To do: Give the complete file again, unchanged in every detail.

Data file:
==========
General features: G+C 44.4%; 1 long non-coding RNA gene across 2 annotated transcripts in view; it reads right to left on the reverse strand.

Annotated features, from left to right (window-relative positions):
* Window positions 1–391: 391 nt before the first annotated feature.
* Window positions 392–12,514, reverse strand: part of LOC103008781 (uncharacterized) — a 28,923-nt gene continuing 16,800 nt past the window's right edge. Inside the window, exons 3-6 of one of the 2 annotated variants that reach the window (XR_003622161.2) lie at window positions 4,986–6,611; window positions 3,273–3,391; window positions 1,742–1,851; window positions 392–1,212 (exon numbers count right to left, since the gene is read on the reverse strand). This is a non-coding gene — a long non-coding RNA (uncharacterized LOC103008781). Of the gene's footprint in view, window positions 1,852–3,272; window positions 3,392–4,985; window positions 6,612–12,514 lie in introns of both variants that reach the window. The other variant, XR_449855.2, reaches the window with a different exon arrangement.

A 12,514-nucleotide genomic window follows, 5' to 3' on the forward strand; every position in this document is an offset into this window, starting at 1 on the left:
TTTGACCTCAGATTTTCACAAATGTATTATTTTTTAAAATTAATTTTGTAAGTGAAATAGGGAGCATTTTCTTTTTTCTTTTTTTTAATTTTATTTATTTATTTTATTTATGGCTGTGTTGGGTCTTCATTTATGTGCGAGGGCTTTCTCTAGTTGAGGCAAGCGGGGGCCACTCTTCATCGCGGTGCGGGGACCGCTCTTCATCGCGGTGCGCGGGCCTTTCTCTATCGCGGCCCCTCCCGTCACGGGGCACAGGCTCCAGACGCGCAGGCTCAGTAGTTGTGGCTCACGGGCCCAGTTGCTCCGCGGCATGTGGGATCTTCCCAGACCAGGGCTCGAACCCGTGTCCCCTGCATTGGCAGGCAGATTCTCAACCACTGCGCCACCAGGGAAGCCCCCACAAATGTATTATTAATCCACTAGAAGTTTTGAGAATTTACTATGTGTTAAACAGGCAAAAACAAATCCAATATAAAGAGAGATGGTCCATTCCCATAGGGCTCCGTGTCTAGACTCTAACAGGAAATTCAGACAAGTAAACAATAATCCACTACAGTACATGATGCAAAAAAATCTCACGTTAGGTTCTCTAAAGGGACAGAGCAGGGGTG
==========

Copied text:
General features: G+C 44.4%; 1 long non-coding RNA gene across 2 annotated transcripts in view; it reads right to left on the reverse strand.

Annotated features, from left to right (window-relative positions):
* Window positions 1–391: 391 nt before the first annotated feature.
* Window positions 392–12,514, reverse strand: part of LOC103008781 (uncharacterized) — a 28,923-nt gene continuing 16,800 nt past the window's right edge. Inside the window, exons 3-6 of one of the 2 annotated variants that reach the window (XR_003622161.2) lie at window positions 4,986–6,611; window positions 3,273–3,391; window positions 1,742–1,851; window positions 392–1,212 (exon numbers count right to left, since the gene is read on the reverse strand). This is a non-coding gene — a long non-coding RNA (uncharacterized LOC103008781). Of the gene's footprint in view, window positions 1,852–3,272; window positions 3,392–4,985; window positions 6,612–12,514 lie in introns of both variants that reach the window. The other variant, XR_449855.2, reaches the window with a different exon arrangement.

A 12,514-nucleotide genomic window follows, 5' to 3' on the forward strand; every position in this document is an offset into this window, starting at 1 on the left:
TTTGACCTCAGATTTTCACAAATGTATTATTTTTTAAAATTAATTTTGTAAGTGAAATAGGGAGCATTTTCTTTTTTCTTTTTTTTAATTTTATTTATTTATTTTATTTATGGCTGTGTTGGGTCTTCATTTATGTGCGAGGGCTTTCTCTAGTTGAGGCAAGCGGGGGCCACTCTTCATCGCGGTGCGGGGACCGCTCTTCATCGCGGTGCGCGGGCCTTTCTCTATCGCGGCCCCTCCCGTCACGGGGCACAGGCTCCAGACGCGCAGGCTCAGTAGTTGTGGCTCACGGGCCCAGTTGCTCCGCGGCATGTGGGATCTTCCCAGACCAGGGCTCGAACCCGTGTCCCCTGCATTGGCAGGCAGATTCTCAACCACTGCGCCACCAGGGAAGCCCCCACAAATGTATTATTAATCCACTAGAAGTTTTGAGAATTTACTATGTGTTAAACAGGCAAAAACAAATCCAATATAAAGAGAGATGGTCCATTCCCATAGGGCTCCGTGTCTAGACTCTAACAGGAAATTCAGACAAGTAAACAATAATCCACTACAGTACATGATGCAAAAAAATCTCACGTTAGGTTCTCTAAAGGGACAGAGCAGGGGTG